Five Things to Know in Florida for March 29

FIRST AMENDMENT 2 IMPLEMENTING BILL PASSES HOUSE COMMITTEE

The bill passed the Health Quality Subcommittee on Tuesday. It must go through two more committees before reaching the House floor. Rep. Ray Rodrigues’ bill would largely keep in place the regulatory structure set up the past three years, including keeping the number of growers at the current number of seven, maintaining a 90-day waiting period before patients can receive cannabis and banning smoking, vaping and edibles.

GAME ON? NEW PUSH TO LEGALIZE FANTASY SPORTS IN FLORIDA

A House panel on Tuesday approved a bill that says betting on fantasy contests would be allowed as long as the sponsor of the contest is not a participant. Florida’s attorney general back in 1991 issued an opinion that football fantasy leagues were a form of illegal gambling. But fantasy leagues have continued to flourish and expand since then, including the creation of daily fantasy leagues.

FLORIDA COULD STEER DRUG OFFENDERS TO DIVERSION, NOT PRISON

The House Criminal Justice Subcommittee unanimously approved the bill Tuesday that would change sentencing guidelines for drug possession convictions. The bill sponsored by Democratic Rep. Sean Shaw would apply only to possession charges and not to manufacturing, selling or delivering controlled substances. It would take effect in October and not be applied retroactively.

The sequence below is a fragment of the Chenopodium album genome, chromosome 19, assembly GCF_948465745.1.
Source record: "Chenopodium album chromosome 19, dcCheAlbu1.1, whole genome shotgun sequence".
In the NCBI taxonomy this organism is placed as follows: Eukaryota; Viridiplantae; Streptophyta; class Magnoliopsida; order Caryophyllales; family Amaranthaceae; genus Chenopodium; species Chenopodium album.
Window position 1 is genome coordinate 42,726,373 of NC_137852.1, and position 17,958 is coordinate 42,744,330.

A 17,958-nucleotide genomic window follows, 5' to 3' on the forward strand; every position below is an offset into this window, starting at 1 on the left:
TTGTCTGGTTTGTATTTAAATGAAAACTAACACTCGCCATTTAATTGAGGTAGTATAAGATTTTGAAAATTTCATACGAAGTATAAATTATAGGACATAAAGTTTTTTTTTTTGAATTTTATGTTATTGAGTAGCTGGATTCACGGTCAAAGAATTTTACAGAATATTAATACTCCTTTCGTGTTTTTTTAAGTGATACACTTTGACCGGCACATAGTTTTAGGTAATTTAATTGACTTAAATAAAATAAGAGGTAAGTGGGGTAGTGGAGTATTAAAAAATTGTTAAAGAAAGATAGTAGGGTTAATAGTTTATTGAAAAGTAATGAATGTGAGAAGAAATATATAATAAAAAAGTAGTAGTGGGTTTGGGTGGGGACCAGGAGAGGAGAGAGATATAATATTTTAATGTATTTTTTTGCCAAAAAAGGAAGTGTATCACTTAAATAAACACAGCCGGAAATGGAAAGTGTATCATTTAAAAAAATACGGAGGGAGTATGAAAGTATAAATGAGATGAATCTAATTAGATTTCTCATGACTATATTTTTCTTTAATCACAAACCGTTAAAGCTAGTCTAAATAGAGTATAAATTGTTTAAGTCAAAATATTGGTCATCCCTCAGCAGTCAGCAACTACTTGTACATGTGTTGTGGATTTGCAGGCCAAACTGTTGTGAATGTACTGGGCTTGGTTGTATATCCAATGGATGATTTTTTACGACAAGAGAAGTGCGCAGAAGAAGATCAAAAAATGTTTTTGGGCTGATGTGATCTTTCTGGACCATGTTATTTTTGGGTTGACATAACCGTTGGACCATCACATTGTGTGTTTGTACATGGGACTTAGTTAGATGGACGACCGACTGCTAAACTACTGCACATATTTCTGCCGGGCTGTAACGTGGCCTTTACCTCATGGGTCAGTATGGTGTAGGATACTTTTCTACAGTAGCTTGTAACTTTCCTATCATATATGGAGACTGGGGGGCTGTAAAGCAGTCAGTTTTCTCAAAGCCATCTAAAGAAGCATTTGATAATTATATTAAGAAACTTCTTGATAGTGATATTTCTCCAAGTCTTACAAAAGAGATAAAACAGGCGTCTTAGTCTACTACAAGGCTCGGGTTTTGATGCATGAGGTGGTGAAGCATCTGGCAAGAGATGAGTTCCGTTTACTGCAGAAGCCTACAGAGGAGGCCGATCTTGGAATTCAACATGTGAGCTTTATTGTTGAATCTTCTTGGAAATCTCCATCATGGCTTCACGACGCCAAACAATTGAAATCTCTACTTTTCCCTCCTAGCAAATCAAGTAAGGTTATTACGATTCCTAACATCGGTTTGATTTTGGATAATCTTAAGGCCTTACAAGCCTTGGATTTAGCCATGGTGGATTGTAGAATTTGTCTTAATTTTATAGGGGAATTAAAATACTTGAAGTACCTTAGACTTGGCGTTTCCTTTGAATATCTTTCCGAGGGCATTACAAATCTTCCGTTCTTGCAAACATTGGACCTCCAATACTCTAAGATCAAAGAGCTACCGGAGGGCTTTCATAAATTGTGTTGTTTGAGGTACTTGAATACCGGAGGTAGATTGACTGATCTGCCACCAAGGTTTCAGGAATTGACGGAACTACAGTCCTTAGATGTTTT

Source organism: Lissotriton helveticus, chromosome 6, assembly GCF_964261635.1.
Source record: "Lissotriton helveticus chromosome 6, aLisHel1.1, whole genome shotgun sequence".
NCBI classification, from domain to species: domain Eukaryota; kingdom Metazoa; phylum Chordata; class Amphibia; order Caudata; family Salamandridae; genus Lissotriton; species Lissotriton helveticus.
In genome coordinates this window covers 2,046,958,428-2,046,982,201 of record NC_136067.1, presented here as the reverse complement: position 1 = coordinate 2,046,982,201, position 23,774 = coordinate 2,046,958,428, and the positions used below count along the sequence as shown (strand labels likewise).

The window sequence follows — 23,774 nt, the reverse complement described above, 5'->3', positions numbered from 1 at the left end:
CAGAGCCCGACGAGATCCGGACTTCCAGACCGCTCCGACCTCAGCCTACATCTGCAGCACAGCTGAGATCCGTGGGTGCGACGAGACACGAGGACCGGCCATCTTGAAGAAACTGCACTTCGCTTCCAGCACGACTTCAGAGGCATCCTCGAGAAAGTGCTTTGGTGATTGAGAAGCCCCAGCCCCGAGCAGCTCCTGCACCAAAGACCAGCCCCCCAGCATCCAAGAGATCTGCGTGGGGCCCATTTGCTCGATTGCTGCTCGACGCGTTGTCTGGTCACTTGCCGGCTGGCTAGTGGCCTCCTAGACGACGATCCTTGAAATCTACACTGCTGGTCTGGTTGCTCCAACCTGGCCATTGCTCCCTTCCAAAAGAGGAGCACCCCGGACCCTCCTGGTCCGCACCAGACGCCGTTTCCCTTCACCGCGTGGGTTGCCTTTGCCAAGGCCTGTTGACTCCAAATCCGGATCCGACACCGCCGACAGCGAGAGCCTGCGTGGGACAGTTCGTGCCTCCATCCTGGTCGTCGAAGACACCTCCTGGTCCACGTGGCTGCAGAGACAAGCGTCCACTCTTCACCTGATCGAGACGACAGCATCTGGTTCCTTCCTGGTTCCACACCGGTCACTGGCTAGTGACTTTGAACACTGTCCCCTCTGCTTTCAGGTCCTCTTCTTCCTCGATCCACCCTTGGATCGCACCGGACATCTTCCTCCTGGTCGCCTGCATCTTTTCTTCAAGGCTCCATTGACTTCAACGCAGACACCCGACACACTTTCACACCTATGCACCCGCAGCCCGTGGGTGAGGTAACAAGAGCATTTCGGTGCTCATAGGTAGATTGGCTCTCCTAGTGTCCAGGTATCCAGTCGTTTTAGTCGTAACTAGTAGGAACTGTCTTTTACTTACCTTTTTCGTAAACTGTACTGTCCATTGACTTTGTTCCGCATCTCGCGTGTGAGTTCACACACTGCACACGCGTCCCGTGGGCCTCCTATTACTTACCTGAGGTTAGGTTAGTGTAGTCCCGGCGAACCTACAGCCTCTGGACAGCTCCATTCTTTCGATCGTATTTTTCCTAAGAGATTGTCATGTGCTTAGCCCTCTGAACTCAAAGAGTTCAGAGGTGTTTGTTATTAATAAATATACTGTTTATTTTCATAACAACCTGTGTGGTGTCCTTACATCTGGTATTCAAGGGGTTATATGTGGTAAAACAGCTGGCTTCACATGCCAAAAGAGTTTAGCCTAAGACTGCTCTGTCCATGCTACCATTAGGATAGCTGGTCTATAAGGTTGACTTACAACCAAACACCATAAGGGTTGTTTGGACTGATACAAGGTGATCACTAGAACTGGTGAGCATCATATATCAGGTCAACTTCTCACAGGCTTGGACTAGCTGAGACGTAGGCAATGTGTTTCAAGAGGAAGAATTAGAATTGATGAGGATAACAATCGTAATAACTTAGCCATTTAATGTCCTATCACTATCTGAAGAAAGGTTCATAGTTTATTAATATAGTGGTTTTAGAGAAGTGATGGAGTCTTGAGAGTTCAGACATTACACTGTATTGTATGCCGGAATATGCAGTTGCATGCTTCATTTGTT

FLORIDA LOTTERY TICKETS COULD SOON COME WITH WARNING LABEL

A House panel on Tuesday voted for a bill that would require all lottery tickets to say “Warning: Gambling can be addictive.” Rep. Jennifer Sullivan, a Mount Dora Republican who is sponsoring the bill, said lottery tickets are a government-sanctioned activity and should come with the same kind of warnings that are found on cigarettes.

LAW THAT ALLOWS PAYMENT TO WRONGFULLY CONVICTED COULD CHANGE

The bill approved by the House Criminal Justice Subcommittee on Tuesday would change the so-called “clean hands” requirement of the compensation law. Florida now allows compensation up to $50,000 a year for people who are proven innocent of a crime for which they were imprisoned. But anyone who committed a felony before or after the wrongful incarceration isn’t eligible.

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